Now that you know some things about this traditional British dish, I am sure you want to try it. In Cardiff, the best place to eat delicious pies is The Pieminister. The restaurant is located at 35 Mary Street, near the Principality Stadium and St David’s Shopping Centre. I went to the restaurant on St David’s Day for lunch and dessert to find out what their pies are like:


The menu at The Pieminister is not big, but there still is something available for everyone. They have many vegan, vegetarian or gluten-free alternatives to the more traditional meat-filled pies. You can also choose between different sides such as fries, peas or mashed potatoes. When I had lunch at The Pieminister I chose the Heidi Piewhich is a vegetarian pie filled with goat’s cheese, sweet potatoes, spinach and red onions and I had onion rings as a side. It was delicious and the way the plate was arranged was lovely as well!

If you prefer something sweeter, you can try a dessert pie. Again, there are vegan and gluten-free options available and you can choose between fruity pies, caramel pies and chocolate pies. Although I was already full, I had an apple pie for dessert and it was delicious, too! They served it with vanilla ice cream and some apple sauce.

So, whether as the main course or as the dessert, a pie is always a delicious dish and it is definitely worth trying – especially during British Pie Week!

#Celticlife #PieMinister #BritishPieWeek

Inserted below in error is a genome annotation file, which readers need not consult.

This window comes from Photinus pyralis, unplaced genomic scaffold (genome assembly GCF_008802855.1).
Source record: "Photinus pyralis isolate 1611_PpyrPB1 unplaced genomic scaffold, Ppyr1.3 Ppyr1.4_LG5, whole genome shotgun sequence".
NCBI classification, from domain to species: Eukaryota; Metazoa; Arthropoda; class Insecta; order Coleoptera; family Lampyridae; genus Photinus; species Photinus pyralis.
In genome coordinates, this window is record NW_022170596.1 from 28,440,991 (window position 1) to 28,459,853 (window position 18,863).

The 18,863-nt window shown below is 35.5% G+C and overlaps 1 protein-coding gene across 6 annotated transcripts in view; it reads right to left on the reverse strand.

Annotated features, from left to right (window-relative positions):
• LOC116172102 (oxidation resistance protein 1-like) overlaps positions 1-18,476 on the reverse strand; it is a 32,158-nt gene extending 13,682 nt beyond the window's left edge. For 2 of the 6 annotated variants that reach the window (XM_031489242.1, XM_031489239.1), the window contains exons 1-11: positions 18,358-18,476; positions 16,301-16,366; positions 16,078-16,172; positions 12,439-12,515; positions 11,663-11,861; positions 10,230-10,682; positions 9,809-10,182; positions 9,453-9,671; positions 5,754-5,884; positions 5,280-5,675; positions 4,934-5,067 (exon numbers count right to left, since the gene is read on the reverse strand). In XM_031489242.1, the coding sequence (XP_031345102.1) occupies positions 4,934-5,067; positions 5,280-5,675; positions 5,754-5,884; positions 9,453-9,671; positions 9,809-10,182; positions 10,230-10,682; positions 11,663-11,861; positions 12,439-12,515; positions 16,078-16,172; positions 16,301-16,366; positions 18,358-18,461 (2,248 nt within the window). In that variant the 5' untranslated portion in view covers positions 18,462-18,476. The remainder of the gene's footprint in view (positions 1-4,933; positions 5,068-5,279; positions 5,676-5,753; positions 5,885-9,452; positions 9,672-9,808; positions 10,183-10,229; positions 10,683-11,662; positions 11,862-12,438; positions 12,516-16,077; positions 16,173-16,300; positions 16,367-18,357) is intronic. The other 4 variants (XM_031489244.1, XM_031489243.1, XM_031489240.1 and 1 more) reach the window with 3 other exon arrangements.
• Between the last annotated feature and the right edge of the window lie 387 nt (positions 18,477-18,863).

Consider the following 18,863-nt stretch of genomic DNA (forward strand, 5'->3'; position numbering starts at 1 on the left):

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Topics: Celtic Life, Social Activities, Explore Wales

Lena - Upcoming events in Cardiff

Posted by April Pugh on 21-Feb-2019 08:51:16


Hello! I've been having such a great time in Cardiff and working at Celtic English Academy that I'm quite sad to be leaving soon to continue my studies in Germany. And that got me thinking....how can I make the most of my remaining time in this beautiful capital city? 

What’s happening in Cardiff in the next few weeks?

This week, I went to the National Museum to see the Leonardo da Vinci: A Life in Drawing exhibition and I really recommend it. It only costs £4 if you show your student ID (the rest of the museum is free, so you can spend a whole day there if you’d like to) and you can see twelve original paintings by the amazing Leonardo da Vinci. They are on display until May 6th, so you still have plenty of time to see the exhibition. You can buy tickets on the day of your visit, but you need to be early – there may be long queues!

Apart from visiting this exhibition, what else can you do in Cardiff in the next few weeks? Here are some ideas: